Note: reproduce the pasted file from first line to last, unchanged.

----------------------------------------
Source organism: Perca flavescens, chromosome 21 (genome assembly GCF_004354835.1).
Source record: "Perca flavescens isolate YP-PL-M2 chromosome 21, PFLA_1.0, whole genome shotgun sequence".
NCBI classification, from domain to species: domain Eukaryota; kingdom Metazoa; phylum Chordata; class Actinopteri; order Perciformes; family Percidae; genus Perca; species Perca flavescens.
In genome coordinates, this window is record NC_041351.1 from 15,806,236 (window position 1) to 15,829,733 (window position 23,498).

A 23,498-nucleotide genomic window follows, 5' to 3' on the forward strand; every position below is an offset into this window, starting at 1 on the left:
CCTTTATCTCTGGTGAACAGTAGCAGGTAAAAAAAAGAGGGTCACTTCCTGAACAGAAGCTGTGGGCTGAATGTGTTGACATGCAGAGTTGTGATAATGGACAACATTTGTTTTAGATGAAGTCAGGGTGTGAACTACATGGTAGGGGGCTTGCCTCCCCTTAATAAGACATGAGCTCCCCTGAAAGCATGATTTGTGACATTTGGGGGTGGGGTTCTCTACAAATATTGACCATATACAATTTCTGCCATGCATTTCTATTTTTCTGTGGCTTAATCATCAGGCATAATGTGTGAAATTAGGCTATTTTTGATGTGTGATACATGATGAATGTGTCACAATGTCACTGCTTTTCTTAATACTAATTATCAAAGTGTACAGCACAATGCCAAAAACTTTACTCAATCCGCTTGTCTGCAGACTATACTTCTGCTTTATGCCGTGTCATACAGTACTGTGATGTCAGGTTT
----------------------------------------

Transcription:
Source organism: Perca flavescens, chromosome 21 (genome assembly GCF_004354835.1).
Source record: "Perca flavescens isolate YP-PL-M2 chromosome 21, PFLA_1.0, whole genome shotgun sequence".
NCBI classification, from domain to species: domain Eukaryota; kingdom Metazoa; phylum Chordata; class Actinopteri; order Perciformes; family Percidae; genus Perca; species Perca flavescens.
In genome coordinates, this window is record NC_041351.1 from 15,806,236 (window position 1) to 15,829,733 (window position 23,498).

A 23,498-nucleotide genomic window follows, 5' to 3' on the forward strand; every position below is an offset into this window, starting at 1 on the left:
CCTTTATCTCTGGTGAACAGTAGCAGGTAAAAAAAAGAGGGTCACTTCCTGAACAGAAGCTGTGGGCTGAATGTGTTGACATGCAGAGTTGTGATAATGGACAACATTTGTTTTAGATGAAGTCAGGGTGTGAACTACATGGTAGGGGGCTTGCCTCCCCTTAATAAGACATGAGCTCCCCTGAAAGCATGATTTGTGACATTTGGGGGTGGGGTTCTCTACAAATATTGACCATATACAATTTCTGCCATGCATTTCTATTTTTCTGTGGCTTAATCATCAGGCATAATGTGTGAAATTAGGCTATTTTTGATGTGTGATACATGATGAATGTGTCACAATGTCACTGCTTTTCTTAATACTAATTATCAAAGTGTACAGCACAATGCCAAAAACTTTACTCAATCCGCTTGTCTGCAGACTATACTTCTGCTTTATGCCGTGTCATACAGTACTGTGATGTCAGGTTT